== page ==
The long-term goals and vision of US DOT as specified in the ATCMTD selection criteria are presented in the following table along with the societal benefits expected from the implementation of the project.

Table 1: USDOT Benefits and Description by Evaluation Criteria
Reduction in the number and severity of traffic crashes and an increase in driver, passenger, and pedestrian safety Improve traveler information with DMS, diversion routes based on real-time monitoring of traffic conditions, and overall enhanced traveler information resulting in fewer conflicts between major and minor streets and improved safety.
Measurement and improvement of the operational performance of the applicable transportation networks Increase capacity of the existing roadway network and improve reliability of mass transit service.
Reduction of vehicles "wandering" in search of parking within the network because of improved guidance on parking availability.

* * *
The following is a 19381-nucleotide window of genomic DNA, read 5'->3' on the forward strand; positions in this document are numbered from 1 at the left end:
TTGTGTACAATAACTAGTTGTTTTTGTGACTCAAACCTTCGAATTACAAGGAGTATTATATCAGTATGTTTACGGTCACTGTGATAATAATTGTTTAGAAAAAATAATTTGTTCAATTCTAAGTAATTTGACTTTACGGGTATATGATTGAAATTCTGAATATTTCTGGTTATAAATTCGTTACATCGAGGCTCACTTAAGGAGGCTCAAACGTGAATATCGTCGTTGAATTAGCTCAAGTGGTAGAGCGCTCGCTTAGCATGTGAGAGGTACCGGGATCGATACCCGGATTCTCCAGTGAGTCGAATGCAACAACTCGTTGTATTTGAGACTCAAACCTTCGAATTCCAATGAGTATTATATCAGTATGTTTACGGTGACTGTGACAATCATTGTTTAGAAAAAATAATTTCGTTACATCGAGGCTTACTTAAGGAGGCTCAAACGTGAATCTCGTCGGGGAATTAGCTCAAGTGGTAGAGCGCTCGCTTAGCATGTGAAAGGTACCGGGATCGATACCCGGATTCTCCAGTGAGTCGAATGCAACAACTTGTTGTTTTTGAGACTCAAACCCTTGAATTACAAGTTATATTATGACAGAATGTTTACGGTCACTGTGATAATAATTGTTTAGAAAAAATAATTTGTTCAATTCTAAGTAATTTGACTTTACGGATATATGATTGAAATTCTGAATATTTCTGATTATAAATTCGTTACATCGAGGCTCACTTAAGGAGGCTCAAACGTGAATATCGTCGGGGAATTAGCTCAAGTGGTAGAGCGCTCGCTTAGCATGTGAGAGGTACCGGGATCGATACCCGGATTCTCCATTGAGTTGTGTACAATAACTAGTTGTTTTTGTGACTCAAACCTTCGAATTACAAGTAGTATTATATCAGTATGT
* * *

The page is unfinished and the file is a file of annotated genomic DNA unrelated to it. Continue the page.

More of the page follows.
Delivery of environmental benefits that alleviate congestion and streamline traffic flow Enhanced traveler information and diversion routes can reduce vehicle delays and thus reduce emissions.
Reducing in search time for parking spaces with improved guidance on parking availability reduces trip time with corresponding congestion and environmental benefits.
Optimized multimodal system performance Implementation of ITS and SPS will contribute to the county's effort of providing a reliable and efficient rapid transit infrastructure within the region by increasing person through-put capacity.